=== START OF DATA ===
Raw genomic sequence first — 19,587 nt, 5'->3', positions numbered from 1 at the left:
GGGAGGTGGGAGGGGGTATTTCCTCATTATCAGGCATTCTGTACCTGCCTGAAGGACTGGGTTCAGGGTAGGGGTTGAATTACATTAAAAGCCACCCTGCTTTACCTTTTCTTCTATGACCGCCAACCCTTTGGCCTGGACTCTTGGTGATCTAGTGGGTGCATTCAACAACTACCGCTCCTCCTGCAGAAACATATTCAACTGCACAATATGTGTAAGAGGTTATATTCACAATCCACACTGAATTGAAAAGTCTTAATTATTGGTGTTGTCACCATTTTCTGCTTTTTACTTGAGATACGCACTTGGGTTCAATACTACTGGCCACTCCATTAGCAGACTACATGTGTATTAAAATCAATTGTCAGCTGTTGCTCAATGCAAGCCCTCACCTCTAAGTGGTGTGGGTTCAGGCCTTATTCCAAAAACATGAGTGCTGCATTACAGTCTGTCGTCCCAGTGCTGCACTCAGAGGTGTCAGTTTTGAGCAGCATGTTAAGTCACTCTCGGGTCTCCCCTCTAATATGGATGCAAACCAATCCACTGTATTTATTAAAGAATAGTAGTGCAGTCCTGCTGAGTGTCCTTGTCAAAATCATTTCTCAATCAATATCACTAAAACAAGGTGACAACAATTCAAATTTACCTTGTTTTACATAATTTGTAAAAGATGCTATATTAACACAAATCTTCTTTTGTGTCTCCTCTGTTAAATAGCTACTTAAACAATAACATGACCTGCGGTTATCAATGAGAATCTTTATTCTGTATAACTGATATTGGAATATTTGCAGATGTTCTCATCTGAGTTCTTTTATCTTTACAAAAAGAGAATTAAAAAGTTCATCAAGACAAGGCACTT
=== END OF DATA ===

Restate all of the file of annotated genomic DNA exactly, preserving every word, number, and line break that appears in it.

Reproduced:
Raw genomic sequence first — 19,587 nt, 5'->3', positions numbered from 1 at the left:
GGGAGGTGGGAGGGGGTATTTCCTCATTATCAGGCATTCTGTACCTGCCTGAAGGACTGGGTTCAGGGTAGGGGTTGAATTACATTAAAAGCCACCCTGCTTTACCTTTTCTTCTATGACCGCCAACCCTTTGGCCTGGACTCTTGGTGATCTAGTGGGTGCATTCAACAACTACCGCTCCTCCTGCAGAAACATATTCAACTGCACAATATGTGTAAGAGGTTATATTCACAATCCACACTGAATTGAAAAGTCTTAATTATTGGTGTTGTCACCATTTTCTGCTTTTTACTTGAGATACGCACTTGGGTTCAATACTACTGGCCACTCCATTAGCAGACTACATGTGTATTAAAATCAATTGTCAGCTGTTGCTCAATGCAAGCCCTCACCTCTAAGTGGTGTGGGTTCAGGCCTTATTCCAAAAACATGAGTGCTGCATTACAGTCTGTCGTCCCAGTGCTGCACTCAGAGGTGTCAGTTTTGAGCAGCATGTTAAGTCACTCTCGGGTCTCCCCTCTAATATGGATGCAAACCAATCCACTGTATTTATTAAAGAATAGTAGTGCAGTCCTGCTGAGTGTCCTTGTCAAAATCATTTCTCAATCAATATCACTAAAACAAGGTGACAACAATTCAAATTTACCTTGTTTTACATAATTTGTAAAAGATGCTATATTAACACAAATCTTCTTTTGTGTCTCCTCTGTTAAATAGCTACTTAAACAATAACATGACCTGCGGTTATCAATGAGAATCTTTATTCTGTATAACTGATATTGGAATATTTGCAGATGTTCTCATCTGAGTTCTTTTATCTTTACAAAAAGAGAATTAAAAAGTTCATCAAGACAAGGCACTT